On February 6, 2019, armed police searched Ms. Prokopyeva’s home and seized documents and electronics. She was taken to the police station and interrogated but ultimately released. On September 20, 2019, Prokopyeva was indicted for ‘public justification of terrorism,’ which is defined in the Russian Criminal Code as “a public statement on the recognition of the ideology or practices of terrorism as correct, and in need of support and a following.” A prosecution witness explained at trial that this meant that “[j]ustification is an explanation, an apology for the actions committed.” At the conclusion of the trial, the prosecution sought a six-year jail sentence and a four-year ban on journalistic activities for this speech.

Prokopyeva’s commentary constitutes protected speech on a topic of public interest. As the Council of Europe Commissioner for Human Rights previously explained in relation to this case, “imposing criminal liability upon a journalist for her expressions that do not contain elements of violence and do not incite others to terrorism is incompatible with human rights standards on freedom of expression.” Further, the vagueness of Article 205.2(2)— with the prosecution failing to specify the specific elements of the text that were the basis for the charge—runs afoul of the UN Human Rights Committee’s guidance regarding the need for such offenses to be clearly defined so that they do not result in disproportionate or unnecessary restrictions on freedom of expression. Indeed, the Venice Commission has previously noted that Article 205.2(2) is drafted so widely that it could also cover academic commentary.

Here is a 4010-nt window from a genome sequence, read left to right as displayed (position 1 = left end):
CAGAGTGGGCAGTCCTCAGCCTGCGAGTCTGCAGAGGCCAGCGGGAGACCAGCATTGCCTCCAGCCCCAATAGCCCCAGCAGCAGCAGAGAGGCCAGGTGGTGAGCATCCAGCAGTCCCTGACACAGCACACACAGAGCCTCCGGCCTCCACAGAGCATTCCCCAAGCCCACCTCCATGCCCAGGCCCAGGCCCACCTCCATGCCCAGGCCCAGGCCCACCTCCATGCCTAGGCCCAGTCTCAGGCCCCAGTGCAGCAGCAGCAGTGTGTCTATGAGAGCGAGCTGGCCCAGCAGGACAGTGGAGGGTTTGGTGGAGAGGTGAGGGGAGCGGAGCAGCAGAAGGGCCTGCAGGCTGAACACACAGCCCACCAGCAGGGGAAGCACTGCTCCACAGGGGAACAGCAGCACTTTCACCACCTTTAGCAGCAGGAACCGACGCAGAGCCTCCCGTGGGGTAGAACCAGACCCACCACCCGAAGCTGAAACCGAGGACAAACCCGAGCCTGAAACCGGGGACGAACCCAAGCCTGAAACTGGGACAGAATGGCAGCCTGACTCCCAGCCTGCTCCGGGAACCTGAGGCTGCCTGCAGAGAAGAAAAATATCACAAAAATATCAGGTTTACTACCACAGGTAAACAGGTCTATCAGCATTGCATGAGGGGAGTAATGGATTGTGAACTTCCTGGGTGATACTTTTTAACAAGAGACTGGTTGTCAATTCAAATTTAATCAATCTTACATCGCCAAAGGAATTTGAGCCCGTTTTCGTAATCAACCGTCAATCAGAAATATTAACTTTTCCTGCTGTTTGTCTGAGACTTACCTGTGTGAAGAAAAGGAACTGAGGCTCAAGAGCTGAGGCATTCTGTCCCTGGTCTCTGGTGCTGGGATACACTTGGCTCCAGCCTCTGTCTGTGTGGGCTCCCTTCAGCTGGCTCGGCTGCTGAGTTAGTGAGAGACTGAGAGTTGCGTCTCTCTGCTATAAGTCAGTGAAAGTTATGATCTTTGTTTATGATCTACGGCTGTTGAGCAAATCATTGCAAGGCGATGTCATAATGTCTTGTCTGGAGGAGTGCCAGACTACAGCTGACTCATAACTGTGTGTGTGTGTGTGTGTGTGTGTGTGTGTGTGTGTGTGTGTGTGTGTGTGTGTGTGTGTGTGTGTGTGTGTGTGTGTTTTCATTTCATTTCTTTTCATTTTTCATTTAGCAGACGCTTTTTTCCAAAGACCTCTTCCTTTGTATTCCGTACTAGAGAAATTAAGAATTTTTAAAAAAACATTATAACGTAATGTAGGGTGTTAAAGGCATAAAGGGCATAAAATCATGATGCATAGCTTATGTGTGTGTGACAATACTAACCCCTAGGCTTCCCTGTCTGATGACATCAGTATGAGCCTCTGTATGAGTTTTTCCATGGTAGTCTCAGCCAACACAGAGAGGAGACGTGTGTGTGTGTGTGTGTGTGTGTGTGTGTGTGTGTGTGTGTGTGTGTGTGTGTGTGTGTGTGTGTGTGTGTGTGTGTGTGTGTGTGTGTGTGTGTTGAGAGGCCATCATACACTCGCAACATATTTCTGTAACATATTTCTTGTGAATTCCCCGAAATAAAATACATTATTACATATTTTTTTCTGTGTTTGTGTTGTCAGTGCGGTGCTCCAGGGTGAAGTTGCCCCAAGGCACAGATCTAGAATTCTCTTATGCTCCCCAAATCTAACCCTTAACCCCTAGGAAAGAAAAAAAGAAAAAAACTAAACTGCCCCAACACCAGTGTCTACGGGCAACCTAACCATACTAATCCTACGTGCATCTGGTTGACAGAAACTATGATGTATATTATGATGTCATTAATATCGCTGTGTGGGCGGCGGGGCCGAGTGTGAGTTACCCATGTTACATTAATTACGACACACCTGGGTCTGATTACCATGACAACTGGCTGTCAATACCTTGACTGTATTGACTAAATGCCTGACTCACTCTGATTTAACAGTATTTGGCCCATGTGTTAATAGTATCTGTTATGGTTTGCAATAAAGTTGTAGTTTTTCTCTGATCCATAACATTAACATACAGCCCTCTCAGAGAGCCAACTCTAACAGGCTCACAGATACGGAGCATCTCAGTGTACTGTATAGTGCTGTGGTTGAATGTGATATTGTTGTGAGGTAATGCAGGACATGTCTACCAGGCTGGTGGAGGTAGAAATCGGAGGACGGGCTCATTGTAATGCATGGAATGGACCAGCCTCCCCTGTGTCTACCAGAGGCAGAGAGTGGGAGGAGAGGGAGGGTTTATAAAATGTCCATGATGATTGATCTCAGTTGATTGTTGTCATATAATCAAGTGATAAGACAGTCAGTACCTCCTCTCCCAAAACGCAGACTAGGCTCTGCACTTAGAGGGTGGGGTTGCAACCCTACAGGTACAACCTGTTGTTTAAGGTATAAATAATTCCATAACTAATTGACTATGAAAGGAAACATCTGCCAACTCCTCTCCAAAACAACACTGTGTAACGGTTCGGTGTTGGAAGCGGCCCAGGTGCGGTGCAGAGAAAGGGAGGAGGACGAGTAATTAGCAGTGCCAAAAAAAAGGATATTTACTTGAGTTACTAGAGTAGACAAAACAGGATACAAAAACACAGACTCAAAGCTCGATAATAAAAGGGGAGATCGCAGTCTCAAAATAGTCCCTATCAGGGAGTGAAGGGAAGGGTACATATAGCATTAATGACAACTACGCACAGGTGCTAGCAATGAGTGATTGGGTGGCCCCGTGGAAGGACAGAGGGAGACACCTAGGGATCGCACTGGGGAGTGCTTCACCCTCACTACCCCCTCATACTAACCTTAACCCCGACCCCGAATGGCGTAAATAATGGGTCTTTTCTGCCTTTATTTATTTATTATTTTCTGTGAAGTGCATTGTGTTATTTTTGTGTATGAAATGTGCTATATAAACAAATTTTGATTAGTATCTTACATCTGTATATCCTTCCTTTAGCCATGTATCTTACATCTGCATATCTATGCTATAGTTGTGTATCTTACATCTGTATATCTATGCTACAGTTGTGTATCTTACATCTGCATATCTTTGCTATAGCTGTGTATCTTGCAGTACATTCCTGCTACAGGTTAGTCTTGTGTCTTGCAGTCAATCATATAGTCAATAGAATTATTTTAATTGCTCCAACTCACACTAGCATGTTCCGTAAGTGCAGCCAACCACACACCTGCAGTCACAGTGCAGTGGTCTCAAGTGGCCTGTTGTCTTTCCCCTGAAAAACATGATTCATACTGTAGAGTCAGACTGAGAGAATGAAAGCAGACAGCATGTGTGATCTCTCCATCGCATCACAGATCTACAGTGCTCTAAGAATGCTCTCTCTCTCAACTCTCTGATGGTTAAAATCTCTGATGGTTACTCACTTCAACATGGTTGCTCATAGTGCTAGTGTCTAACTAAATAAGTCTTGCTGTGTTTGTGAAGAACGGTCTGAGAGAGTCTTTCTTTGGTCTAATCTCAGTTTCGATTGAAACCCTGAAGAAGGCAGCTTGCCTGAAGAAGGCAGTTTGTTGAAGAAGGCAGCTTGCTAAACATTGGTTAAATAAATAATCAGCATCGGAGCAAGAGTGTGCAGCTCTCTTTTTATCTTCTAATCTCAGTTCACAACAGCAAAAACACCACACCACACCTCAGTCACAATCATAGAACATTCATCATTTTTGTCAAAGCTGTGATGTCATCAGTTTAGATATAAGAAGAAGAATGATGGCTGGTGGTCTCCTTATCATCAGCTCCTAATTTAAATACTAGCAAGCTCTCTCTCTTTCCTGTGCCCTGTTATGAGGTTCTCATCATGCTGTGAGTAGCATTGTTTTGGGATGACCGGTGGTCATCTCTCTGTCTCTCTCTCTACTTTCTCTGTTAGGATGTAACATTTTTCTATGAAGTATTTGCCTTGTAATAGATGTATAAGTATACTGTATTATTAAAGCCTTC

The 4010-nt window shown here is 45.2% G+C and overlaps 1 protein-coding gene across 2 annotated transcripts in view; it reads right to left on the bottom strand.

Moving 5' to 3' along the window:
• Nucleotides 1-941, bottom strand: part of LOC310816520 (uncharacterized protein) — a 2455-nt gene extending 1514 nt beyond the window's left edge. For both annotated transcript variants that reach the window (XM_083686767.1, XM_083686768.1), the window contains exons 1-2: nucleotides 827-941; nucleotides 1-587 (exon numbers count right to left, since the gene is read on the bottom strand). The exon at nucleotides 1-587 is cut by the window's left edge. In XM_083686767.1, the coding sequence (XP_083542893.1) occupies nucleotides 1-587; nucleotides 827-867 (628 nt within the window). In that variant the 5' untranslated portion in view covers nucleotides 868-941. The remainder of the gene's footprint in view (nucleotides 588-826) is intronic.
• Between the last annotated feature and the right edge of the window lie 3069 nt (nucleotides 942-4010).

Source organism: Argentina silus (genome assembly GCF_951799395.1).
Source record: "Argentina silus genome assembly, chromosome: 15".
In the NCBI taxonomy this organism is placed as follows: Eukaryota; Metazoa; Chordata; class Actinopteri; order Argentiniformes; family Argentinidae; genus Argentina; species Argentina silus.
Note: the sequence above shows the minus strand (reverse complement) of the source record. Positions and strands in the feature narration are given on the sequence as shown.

As the defense explained in closing at the trial, “the general purpose of the publication [at issue in the case was] to search for the causes of the terrorist attack . . . . [and] also criticism regarding . . . the state.” By contrast, in seeking to show ‘justification’ of terrorism, the prosecution relied not on the text, but on alleged expert analyses that distorted its meaning. For instance, some prosecution experts asserted that linguistic evidence showed that Prokopyeva had justified the attack by saying that the teenager ‘saw no other way’ and that this was sufficient to sustain a conviction. Prosecution experts also consistently brushed aside the fact that Ms. Prokopyeva had used the word ‘monstrous’ to describe the act and had criticized not only the state, but the act itself, by commenting that “cruelty begets cruelty.” The judge also dismissed defense requests to examine prosecution experts in light of contradictions and flaws identified in their reports.

A Fairness Report about the case, which will be based on a review of audio and video records of each of the hearings, will include a full analysis of the fairness of the trial and will be available soon.

View statement in Russian (русский).